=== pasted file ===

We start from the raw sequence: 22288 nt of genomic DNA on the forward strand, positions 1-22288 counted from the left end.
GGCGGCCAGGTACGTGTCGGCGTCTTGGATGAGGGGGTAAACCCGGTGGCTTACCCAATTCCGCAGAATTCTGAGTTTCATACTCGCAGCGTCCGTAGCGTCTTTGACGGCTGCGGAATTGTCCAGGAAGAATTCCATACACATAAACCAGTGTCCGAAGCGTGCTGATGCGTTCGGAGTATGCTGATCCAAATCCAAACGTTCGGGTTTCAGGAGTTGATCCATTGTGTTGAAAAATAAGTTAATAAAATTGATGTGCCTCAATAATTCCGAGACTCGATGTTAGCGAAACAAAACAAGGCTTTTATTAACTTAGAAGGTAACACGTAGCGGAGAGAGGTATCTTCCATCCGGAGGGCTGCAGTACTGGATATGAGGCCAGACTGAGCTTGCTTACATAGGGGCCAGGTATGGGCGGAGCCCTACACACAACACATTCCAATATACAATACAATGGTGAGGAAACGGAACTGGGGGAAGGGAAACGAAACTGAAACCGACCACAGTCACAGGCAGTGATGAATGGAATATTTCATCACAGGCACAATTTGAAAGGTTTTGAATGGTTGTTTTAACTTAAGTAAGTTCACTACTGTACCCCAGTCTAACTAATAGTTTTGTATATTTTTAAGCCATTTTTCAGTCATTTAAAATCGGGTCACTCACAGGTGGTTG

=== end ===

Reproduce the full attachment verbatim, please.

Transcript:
We start from the raw sequence: 22288 nt of genomic DNA on the forward strand, positions 1-22288 counted from the left end.
GGCGGCCAGGTACGTGTCGGCGTCTTGGATGAGGGGGTAAACCCGGTGGCTTACCCAATTCCGCAGAATTCTGAGTTTCATACTCGCAGCGTCCGTAGCGTCTTTGACGGCTGCGGAATTGTCCAGGAAGAATTCCATACACATAAACCAGTGTCCGAAGCGTGCTGATGCGTTCGGAGTATGCTGATCCAAATCCAAACGTTCGGGTTTCAGGAGTTGATCCATTGTGTTGAAAAATAAGTTAATAAAATTGATGTGCCTCAATAATTCCGAGACTCGATGTTAGCGAAACAAAACAAGGCTTTTATTAACTTAGAAGGTAACACGTAGCGGAGAGAGGTATCTTCCATCCGGAGGGCTGCAGTACTGGATATGAGGCCAGACTGAGCTTGCTTACATAGGGGCCAGGTATGGGCGGAGCCCTACACACAACACATTCCAATATACAATACAATGGTGAGGAAACGGAACTGGGGGAAGGGAAACGAAACTGAAACCGACCACAGTCACAGGCAGTGATGAATGGAATATTTCATCACAGGCACAATTTGAAAGGTTTTGAATGGTTGTTTTAACTTAAGTAAGTTCACTACTGTACCCCAGTCTAACTAATAGTTTTGTATATTTTTAAGCCATTTTTCAGTCATTTAAAATCGGGTCACTCACAGGTGGTTG